Helping Children Learn To Play With Puzzles
Have you helped your child figure out how to play with a puzzle? By playing with them, we can share a few strategies. Play is the favorite way to learn for young children. While children may be born with the ability to play, play is also a skill that kids need to develop and practice. They learn to play by watching brothers, sisters, and friends, and by participating in play experiences. As they play, they imitate what they have seen and heard from the adults around them.
There is no one way to play with toys. Playing with puzzles is a form of construction but quite different from blocks or lego. Puzzles come with an end result that is built-in or already decided. Even though there is only one way for the pieces to fit together, there are many ways to figure it out. Puzzles are an amazing toy for hands-on play.
If your child has never before played with a puzzle, you will need to show how to do one. Choose a simple one to start with, perhaps only 2 or 3 pieces. As you fit the pieces together, talk about what you are doing, for example, “Look at this, it’s part of a train. This piece is part of one too. The bits of picture go together and now there’s more of it.” Besides the strategy of parts of the picture, you can show your child how the shapes fit. This helps for pieces that are all the same color, like the sky in this puzzle.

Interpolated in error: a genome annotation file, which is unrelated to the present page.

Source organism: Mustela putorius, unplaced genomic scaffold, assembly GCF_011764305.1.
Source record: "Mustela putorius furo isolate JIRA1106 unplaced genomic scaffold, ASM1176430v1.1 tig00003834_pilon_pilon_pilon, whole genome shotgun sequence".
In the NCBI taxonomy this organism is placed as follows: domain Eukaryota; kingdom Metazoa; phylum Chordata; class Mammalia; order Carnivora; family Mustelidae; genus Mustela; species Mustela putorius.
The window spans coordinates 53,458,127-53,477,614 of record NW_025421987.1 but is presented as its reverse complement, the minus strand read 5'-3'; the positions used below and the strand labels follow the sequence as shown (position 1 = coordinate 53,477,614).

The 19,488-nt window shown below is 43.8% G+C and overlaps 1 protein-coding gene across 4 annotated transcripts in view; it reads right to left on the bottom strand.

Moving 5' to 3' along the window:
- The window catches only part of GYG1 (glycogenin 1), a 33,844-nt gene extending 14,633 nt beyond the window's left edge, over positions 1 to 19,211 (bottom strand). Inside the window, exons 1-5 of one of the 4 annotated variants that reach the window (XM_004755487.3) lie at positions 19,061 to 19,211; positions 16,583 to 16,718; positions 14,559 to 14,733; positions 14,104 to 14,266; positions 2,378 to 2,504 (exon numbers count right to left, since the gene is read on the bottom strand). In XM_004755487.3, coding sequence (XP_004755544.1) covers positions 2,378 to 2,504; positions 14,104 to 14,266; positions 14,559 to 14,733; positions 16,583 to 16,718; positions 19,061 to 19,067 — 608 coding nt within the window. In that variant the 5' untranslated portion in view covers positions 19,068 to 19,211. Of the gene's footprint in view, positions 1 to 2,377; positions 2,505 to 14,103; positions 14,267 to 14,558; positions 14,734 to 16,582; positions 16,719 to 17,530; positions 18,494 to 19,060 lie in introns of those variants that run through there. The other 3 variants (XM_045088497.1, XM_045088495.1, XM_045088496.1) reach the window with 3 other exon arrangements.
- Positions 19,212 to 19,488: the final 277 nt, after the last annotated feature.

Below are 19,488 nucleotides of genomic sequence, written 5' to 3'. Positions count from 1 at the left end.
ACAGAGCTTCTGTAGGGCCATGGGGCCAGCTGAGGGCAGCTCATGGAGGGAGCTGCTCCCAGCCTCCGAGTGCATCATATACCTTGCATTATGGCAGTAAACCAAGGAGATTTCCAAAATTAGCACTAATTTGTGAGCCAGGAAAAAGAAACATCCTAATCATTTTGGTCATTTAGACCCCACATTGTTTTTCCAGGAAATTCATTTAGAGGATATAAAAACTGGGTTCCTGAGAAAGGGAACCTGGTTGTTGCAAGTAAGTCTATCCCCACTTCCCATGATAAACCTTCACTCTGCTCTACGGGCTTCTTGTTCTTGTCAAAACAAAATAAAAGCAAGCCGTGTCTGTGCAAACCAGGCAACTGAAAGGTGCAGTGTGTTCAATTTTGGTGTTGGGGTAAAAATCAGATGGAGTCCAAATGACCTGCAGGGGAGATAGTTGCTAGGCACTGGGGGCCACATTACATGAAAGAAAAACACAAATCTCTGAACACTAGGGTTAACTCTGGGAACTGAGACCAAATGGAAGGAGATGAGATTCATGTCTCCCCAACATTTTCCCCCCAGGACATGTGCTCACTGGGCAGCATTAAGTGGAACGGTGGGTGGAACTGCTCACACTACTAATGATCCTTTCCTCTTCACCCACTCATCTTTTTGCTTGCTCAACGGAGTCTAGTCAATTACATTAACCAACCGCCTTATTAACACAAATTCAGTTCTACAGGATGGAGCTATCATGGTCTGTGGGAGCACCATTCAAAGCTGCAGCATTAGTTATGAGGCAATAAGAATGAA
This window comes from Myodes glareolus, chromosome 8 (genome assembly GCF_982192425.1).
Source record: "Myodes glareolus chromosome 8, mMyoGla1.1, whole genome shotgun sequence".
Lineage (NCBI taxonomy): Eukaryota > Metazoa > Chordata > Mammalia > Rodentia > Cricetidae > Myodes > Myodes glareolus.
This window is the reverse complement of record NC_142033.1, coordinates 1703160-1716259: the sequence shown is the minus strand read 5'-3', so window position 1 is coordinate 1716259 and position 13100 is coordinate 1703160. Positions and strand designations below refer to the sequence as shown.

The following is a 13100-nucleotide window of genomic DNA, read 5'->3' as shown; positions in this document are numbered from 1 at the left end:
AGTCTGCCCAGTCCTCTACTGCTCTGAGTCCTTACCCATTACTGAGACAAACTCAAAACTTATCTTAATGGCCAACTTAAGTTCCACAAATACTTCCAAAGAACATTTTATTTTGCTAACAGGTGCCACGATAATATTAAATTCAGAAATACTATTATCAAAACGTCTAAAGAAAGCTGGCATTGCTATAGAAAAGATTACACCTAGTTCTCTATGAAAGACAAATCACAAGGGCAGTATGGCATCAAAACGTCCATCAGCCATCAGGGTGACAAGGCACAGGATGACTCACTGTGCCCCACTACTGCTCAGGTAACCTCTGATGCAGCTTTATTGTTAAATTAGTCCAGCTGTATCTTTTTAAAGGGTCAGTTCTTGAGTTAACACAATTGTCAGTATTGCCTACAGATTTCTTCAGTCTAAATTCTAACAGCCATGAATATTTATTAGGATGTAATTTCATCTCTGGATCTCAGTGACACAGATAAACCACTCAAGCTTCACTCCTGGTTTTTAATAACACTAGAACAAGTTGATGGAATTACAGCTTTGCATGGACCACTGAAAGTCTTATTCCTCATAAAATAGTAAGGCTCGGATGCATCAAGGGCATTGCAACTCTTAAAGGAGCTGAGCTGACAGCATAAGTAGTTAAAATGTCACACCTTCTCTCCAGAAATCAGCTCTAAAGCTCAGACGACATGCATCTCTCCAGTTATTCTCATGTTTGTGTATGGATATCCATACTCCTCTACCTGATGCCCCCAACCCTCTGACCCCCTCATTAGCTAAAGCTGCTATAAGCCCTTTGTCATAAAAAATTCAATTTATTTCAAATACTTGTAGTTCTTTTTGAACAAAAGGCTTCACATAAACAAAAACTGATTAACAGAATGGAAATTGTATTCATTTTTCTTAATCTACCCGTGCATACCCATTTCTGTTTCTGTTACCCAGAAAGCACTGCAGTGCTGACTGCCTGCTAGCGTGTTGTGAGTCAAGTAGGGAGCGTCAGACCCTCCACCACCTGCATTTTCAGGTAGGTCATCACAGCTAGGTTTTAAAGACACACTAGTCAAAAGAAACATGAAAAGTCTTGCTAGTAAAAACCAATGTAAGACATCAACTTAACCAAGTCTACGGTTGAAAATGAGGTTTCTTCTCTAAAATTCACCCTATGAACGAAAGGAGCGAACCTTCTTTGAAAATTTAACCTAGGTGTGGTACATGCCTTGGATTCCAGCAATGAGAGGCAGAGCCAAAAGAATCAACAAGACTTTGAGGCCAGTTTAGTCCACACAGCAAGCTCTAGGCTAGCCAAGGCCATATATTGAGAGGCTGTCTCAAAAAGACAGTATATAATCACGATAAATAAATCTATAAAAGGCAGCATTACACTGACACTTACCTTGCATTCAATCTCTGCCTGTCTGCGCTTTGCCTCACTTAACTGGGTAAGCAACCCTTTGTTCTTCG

After putting a puzzle together a few times, your child will see how to play with one. Kids will often play with puzzles all by themselves, maybe asking us for help if they need it and certainly calling us to admire a puzzle that they have done successfully. We can make a “mistake” and model how to try again another way so that kids know it’s okay to have to try something a few times. As both attention and patience grow, they do harder and harder ones.
Doing a puzzle requires lots of thinking and action. Being able to connect pieces of plastic, wood, or other material helps the brain learn to connect pieces of information, a valuable thinking strategy. Have you introduced your child to puzzle play?